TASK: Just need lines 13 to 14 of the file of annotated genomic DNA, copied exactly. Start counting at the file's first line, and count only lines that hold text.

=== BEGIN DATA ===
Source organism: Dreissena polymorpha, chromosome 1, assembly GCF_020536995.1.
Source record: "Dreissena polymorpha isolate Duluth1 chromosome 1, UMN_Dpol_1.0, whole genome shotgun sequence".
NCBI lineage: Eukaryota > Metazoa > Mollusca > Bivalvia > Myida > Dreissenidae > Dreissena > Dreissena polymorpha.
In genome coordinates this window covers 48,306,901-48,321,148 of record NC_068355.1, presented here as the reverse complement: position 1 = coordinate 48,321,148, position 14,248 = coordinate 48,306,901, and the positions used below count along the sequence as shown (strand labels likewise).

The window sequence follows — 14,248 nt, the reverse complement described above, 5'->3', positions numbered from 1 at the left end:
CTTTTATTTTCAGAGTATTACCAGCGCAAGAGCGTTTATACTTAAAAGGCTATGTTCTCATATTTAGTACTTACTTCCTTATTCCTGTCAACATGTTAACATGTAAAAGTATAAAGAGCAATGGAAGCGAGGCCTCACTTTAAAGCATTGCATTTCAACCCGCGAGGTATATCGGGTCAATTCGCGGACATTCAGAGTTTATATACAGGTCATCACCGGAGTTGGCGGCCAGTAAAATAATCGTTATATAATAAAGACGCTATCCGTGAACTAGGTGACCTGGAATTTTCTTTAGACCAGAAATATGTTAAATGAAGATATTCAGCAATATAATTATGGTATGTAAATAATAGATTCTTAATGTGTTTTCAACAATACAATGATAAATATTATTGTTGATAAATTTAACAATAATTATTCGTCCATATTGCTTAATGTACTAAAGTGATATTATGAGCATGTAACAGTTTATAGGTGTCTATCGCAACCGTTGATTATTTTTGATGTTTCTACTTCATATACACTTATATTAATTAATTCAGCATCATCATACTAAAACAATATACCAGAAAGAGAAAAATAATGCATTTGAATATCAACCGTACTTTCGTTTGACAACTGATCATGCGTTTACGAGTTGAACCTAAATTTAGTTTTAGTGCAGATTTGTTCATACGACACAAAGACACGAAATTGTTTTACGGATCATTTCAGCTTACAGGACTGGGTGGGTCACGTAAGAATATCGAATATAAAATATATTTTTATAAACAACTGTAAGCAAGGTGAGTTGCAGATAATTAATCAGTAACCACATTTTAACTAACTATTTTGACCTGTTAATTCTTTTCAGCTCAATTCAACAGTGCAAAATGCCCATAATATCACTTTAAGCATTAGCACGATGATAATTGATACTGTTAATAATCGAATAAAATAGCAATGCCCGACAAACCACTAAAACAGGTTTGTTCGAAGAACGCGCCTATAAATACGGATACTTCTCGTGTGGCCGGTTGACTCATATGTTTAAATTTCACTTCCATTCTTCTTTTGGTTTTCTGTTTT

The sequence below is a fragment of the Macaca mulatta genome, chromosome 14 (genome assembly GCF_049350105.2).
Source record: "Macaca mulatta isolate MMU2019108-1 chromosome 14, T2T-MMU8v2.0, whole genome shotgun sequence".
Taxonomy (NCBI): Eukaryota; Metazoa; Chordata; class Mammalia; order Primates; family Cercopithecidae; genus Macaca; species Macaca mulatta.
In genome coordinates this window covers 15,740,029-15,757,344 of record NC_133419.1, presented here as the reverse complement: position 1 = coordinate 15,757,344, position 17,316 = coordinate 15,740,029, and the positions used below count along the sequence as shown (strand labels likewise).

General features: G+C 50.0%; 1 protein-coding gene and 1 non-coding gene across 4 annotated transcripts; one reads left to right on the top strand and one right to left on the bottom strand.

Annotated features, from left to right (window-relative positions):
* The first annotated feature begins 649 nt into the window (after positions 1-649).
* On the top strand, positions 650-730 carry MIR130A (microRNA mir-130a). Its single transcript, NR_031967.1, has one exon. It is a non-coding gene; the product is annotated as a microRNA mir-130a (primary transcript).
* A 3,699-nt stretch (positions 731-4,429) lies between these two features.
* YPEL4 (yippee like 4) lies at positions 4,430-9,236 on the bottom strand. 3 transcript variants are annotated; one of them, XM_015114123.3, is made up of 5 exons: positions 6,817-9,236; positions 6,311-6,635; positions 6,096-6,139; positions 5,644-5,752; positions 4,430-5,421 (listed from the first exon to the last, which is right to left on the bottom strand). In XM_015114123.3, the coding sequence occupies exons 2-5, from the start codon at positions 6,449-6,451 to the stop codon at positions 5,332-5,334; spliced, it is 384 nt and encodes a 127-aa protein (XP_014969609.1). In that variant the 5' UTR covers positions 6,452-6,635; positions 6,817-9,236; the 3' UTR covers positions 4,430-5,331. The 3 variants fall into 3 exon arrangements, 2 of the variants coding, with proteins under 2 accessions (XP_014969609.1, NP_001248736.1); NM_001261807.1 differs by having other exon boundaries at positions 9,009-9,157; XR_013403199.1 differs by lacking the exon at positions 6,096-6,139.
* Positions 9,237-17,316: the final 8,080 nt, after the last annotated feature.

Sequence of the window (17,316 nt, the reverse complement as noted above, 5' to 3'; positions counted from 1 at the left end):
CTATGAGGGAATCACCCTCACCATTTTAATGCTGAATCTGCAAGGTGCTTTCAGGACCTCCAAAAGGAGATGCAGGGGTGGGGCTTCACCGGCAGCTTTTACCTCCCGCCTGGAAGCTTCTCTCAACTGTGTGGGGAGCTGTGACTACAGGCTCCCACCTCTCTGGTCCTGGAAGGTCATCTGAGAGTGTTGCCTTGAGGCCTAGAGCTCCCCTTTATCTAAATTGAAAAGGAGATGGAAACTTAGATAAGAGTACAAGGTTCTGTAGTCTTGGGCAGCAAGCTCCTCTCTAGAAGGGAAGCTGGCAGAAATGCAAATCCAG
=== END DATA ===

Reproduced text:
* The first annotated feature begins 649 nt into the window (after positions 1-649).
* On the top strand, positions 650-730 carry MIR130A (microRNA mir-130a). Its single transcript, NR_031967.1, has one exon. It is a non-coding gene; the product is annotated as a microRNA mir-130a (primary transcript).